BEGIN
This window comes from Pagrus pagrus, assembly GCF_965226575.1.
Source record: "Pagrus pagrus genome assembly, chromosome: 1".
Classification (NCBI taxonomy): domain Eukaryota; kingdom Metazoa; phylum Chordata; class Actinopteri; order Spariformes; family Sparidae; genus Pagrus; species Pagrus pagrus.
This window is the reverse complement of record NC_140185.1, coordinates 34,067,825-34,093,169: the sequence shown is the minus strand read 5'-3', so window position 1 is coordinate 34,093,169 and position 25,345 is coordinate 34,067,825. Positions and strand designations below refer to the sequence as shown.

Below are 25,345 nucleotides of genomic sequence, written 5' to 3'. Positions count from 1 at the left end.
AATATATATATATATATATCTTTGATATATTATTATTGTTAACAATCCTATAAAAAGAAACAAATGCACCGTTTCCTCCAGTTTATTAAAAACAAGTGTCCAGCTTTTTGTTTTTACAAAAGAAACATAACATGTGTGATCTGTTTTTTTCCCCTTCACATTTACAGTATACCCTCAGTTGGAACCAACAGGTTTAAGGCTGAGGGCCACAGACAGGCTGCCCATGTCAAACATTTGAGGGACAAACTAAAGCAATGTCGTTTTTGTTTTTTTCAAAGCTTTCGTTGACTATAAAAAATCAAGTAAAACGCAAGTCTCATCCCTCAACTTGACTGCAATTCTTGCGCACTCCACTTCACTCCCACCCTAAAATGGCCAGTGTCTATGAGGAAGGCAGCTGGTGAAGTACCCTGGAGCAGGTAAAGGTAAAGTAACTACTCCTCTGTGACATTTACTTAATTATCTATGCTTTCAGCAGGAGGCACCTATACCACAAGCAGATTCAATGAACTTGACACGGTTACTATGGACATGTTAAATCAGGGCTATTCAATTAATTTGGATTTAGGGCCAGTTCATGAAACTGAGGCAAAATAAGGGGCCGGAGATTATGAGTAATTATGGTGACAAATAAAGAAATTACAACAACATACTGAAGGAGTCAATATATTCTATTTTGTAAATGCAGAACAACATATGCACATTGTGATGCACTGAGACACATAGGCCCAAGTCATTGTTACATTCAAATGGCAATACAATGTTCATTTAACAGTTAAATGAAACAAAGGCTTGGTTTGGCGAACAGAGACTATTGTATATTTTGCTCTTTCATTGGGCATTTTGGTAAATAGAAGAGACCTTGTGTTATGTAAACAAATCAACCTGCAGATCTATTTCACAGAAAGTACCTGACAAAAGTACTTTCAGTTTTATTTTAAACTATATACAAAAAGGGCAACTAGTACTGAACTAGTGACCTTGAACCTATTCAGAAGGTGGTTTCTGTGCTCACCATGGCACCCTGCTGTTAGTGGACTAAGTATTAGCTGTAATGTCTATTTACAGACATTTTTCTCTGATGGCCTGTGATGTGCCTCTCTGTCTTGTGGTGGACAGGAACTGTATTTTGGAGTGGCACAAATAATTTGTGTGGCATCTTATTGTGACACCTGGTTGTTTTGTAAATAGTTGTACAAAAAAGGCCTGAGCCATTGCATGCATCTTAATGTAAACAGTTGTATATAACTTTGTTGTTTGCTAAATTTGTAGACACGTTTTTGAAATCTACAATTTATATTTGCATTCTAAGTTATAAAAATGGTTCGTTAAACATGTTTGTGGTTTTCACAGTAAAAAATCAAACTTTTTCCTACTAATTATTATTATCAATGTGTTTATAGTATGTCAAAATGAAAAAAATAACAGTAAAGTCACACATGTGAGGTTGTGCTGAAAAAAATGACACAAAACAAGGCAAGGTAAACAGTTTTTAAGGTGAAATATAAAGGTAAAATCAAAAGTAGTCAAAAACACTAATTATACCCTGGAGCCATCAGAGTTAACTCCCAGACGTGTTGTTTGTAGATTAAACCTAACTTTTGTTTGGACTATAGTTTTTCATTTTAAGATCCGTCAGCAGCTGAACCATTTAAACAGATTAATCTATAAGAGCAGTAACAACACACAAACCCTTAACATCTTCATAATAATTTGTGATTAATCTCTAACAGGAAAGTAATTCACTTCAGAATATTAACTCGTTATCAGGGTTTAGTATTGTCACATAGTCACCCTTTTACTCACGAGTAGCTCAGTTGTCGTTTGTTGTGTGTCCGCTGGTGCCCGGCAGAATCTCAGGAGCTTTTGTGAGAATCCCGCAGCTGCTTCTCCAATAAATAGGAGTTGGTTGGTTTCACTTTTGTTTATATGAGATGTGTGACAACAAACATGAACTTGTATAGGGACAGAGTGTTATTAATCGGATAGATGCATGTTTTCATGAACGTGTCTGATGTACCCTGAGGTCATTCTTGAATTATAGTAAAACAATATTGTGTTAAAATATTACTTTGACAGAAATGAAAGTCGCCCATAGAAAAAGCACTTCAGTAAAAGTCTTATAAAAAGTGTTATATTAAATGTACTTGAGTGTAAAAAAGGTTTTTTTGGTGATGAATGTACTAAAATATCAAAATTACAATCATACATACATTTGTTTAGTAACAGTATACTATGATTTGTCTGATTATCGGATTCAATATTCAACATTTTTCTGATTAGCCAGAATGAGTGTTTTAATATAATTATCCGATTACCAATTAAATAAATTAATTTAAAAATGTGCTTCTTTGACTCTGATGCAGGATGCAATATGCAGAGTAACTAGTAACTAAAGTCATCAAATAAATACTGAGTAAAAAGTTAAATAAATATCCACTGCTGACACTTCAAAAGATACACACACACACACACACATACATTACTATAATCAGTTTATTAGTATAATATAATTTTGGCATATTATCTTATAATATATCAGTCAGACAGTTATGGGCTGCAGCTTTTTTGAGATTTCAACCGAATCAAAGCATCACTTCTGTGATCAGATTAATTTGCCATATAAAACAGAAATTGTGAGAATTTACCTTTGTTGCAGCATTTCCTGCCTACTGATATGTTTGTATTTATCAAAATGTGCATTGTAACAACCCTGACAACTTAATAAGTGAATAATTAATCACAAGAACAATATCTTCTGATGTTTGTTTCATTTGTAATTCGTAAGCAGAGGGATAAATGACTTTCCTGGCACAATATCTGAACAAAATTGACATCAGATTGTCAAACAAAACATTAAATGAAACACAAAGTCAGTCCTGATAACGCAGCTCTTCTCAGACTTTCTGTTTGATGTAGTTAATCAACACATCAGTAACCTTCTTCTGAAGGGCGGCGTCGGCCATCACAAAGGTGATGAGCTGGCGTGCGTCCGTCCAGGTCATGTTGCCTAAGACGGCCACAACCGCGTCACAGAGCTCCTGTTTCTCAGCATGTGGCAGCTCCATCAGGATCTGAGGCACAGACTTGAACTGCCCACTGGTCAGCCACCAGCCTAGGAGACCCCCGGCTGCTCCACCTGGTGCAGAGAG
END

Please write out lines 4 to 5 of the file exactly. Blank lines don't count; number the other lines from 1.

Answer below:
This window is the reverse complement of record NC_140185.1, coordinates 34,067,825-34,093,169: the sequence shown is the minus strand read 5'-3', so window position 1 is coordinate 34,093,169 and position 25,345 is coordinate 34,067,825. Positions and strand designations below refer to the sequence as shown.

Below are 25,345 nucleotides of genomic sequence, written 5' to 3'. Positions count from 1 at the left end.